- Marine microbial symbiosis
- Microbial ecology
- Microbial food web
- Microbial loop
- Microbial oxidation of sulfur
- Microbially induced sedimentary structure
- Microbiology of oxygen minimum zones
- Oceanic carbon cycle
- Madigan M; Martinko J, eds. (2006). Brock Biology of Microorganisms (13th ed.). Pearson Education. p. 1096. ISBN 978-0-321-73551-5.
- Rybicki EP (1990). "The classification of organisms at the edge of life, or problems with virus systematics". South African Journal of Science. 86: 182–6. ISSN 0038-2353.
- Lwoff A (1956). "The concept of virus". Journal of General Microbiology. 17 (2): 239–53. doi:10.1099/00221287-17-2-239. PMID 13481308.
- Wade, Nicholas (25 July 2016). "Meet Luca, the Ancestor of All Living Things". New York Times. Retrieved 25 July 2016.
- Bar-On YM, Phillips R and Milo R (2018) The biomass distribution on Earth PNAS, 115 (25): 6506–6511. doi:10.1073/pnas.1711842115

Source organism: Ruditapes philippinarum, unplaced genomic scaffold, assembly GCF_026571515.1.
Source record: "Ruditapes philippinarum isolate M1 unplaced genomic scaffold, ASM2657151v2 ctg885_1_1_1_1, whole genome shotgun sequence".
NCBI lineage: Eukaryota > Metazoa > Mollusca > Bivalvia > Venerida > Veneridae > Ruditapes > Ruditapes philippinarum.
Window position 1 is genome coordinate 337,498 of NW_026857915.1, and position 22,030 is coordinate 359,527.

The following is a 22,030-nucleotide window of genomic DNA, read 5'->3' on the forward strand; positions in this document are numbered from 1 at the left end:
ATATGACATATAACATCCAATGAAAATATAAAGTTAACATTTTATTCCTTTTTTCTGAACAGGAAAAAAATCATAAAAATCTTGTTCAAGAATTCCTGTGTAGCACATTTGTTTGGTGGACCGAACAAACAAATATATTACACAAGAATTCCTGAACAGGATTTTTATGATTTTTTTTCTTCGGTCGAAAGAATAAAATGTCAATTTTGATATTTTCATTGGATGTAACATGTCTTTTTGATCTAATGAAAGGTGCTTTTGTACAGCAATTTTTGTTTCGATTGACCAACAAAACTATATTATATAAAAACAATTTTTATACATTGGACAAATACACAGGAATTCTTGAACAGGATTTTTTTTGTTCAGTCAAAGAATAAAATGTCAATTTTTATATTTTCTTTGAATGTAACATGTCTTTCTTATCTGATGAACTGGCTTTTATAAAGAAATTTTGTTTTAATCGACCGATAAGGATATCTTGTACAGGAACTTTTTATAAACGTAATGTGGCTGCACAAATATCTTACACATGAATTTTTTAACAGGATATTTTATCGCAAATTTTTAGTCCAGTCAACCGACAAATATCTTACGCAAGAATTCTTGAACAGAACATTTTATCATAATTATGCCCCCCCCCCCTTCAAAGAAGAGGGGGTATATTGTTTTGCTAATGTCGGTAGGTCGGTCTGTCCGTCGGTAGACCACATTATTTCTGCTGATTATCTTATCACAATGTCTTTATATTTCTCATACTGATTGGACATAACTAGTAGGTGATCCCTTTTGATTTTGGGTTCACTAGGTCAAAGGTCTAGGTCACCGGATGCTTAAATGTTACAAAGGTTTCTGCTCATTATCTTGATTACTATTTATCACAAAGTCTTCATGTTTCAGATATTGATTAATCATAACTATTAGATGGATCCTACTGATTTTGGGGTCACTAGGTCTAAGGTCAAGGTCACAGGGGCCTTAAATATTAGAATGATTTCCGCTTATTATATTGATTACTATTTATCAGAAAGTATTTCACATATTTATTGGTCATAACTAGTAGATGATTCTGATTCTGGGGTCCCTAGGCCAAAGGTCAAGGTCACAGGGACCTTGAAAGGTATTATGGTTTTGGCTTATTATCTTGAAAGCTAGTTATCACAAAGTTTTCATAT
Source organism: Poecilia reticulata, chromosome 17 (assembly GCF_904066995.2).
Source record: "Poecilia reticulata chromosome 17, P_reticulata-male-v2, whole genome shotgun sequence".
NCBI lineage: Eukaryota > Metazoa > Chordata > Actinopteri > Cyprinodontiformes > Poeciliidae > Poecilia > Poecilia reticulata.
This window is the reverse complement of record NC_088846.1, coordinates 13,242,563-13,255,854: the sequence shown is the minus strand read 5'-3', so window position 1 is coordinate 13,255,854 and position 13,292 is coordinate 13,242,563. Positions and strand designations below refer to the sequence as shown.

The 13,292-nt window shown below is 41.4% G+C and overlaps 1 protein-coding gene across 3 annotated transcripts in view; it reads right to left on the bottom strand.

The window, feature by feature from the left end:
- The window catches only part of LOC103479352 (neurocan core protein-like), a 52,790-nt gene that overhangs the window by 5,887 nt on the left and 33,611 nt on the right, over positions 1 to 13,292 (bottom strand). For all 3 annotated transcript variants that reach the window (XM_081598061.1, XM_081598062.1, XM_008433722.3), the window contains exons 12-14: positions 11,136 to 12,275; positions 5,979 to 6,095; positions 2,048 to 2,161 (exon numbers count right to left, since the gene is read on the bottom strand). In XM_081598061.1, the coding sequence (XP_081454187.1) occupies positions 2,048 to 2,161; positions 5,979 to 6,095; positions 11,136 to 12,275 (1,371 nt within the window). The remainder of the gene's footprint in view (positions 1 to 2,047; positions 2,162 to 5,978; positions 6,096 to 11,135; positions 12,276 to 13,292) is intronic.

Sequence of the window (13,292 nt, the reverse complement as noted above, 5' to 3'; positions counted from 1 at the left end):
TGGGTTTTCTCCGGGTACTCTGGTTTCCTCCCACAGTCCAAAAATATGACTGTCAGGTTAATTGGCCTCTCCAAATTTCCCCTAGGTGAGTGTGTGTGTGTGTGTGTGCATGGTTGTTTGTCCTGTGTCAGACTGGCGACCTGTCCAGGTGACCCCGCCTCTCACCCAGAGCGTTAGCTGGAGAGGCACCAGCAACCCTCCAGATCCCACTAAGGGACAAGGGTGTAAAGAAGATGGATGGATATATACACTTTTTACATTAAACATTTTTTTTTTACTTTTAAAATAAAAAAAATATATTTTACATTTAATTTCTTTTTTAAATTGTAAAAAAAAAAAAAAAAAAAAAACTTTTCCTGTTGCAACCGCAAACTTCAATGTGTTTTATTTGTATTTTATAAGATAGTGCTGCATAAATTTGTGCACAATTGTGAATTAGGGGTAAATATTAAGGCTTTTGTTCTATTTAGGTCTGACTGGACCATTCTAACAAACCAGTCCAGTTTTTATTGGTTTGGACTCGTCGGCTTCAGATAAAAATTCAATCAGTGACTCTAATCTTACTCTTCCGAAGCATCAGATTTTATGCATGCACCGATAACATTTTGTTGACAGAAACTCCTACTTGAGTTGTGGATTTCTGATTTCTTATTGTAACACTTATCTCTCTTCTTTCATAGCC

- 2002 WHO mortality data Accessed 20 January 2007
- "Functions of global ocean microbiome key to understanding environmental changes". www.sciencedaily.com. University of Georgia. 10 December 2015. Retrieved 11 December 2015.
- Suttle, C.A. (2005). "Viruses in the Sea". Nature. 437 (9): 356–361. doi:10.1038/nature04160. PMID 16163346.
- Glöckner, F.O., Gasol, J.M., McDonough, N., Calewaert, J.B. et al. (2012) Marine microbial diversity and its role in ecosystem functioning and environmental change. European Science Foundation, Position Paper 17. ISBN 978-2-918428-71-8
- Rybicki EP (1990). "The classification of organisms at the edge of life, or problems with virus systematics". South African Journal of Science. 86: 182–6. ISSN 0038-2353.
- 2002 WHO mortality data Accessed 20 January 2007
- "Functions of global ocean microbiome key to understanding environmental changes". www.sciencedaily.com. University of Georgia. 10 December 2015. Retrieved 11 December 2015.
- Suttle, C.A. (2005). "Viruses in the Sea". Nature. 437 (9): 356–361. Bibcode:2005Natur.437..356S. doi:10.1038/nature04160. PMID 16163346.
- Shors p. 5
- Shors p. 593
- Suttle CA. Marine viruses—major players in the global ecosystem. Nature Reviews Microbiology. 2007;5(10):801–12. doi:10.1038/nrmicro1750. PMID 17853907.
- Living Bacteria Are Riding Earth’s Air Currents Smithsonian Magazine, 11 January 2016.
- Robbins, Jim (13 April 2018). "Trillions Upon Trillions of Viruses Fall From the Sky Each Day". The New York Times. Retrieved 14 April 2018.